Guest Post by Lee Huang
America still has a long way to go when it comes to matters of race, gender, and sexual orientation. But we have come a long way too, and in a remarkably short amount of time. I am barely 40 but still plenty old enough to remember (and, I must admit, participate in) some awful stereotyping of people. We’ve made some incredible progress. I think it’s because we have more regular contact now with people different from us. Where once we huddled with others like us and let our biases harden, now we have normal discourse with a wide range of people at work, at church, and in the neighborhood. Those seemingly innocent human interactions not only break down walls between us but also enable us to empathize with those different from us. Not only do we not think ill or make fun of others anymore, but when we hear of racism or sexism or homophobia we become angry and protective. It’s because those being hurt are no longer some vague concept of “them” but rather a very real “us”: our own friends and loved ones, with whom we have a personal connection and with whom we hurt when they are aggrieved.
My wife and I are in an interracial marriage: she is white, I am Asian. We live in a progressive and diverse urban neighborhood in a big East Coast city, exposing us and our children to a wide range of people from all walks of life. We adopted our first two kids from Asia: Jada from China in 2005 and Aaron from Taiwan in 2007. We talk about race freely and often, as befits its importance in their understanding of themselves and of the country they live in. They have friends of all races and ethnicities, and have traveled around our city enough to see how race, ethnicity, income, and power intersect in this country. My wife and I are grateful that they have had these early exposures, and we pray they will carry these experiences into an adulthood that is marked by respect for all and a desire to participate in the progress we are seeing in our nation.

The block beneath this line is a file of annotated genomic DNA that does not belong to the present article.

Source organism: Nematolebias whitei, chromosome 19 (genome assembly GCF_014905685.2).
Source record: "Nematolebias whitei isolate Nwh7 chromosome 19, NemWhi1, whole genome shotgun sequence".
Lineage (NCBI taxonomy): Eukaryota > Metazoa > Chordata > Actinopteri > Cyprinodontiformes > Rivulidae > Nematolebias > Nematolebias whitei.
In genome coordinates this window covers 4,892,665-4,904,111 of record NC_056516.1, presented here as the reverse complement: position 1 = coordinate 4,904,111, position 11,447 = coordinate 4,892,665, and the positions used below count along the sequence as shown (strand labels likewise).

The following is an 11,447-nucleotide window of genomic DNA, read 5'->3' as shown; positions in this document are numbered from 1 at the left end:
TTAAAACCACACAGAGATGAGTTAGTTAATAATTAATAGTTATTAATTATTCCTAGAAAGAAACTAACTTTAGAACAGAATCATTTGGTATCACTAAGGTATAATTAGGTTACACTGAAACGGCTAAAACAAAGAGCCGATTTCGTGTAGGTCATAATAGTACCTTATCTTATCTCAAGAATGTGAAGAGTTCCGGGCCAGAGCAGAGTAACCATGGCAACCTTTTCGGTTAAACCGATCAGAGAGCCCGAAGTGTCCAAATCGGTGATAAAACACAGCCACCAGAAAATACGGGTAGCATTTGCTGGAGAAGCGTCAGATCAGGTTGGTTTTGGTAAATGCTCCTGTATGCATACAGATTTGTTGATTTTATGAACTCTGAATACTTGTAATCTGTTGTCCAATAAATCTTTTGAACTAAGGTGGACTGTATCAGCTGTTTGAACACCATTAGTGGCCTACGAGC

Recently, we added a third child to our family. Asher is our first domestic adoption and our first newborn. He is also our first African-American child. He is an absolute angel, and in this adoption journey my wife and I have been buoyed up by the prayers, encouragements, and kind words sent to us by so many friends and family members. All of us are aware of the tragedies and complexities that make up the current experience of so many black men in this country. But adopting Asher into our family has, for my wife and me, lent these tragedies and complexities a new relevance. We now process news stories as not just journalism or statistics or social commentary but also with our new personal connection. Maybe our friends and family members will grow along with us too. With these greater human ties, may there be greater compassion and greater connection and, ultimately, greater healing.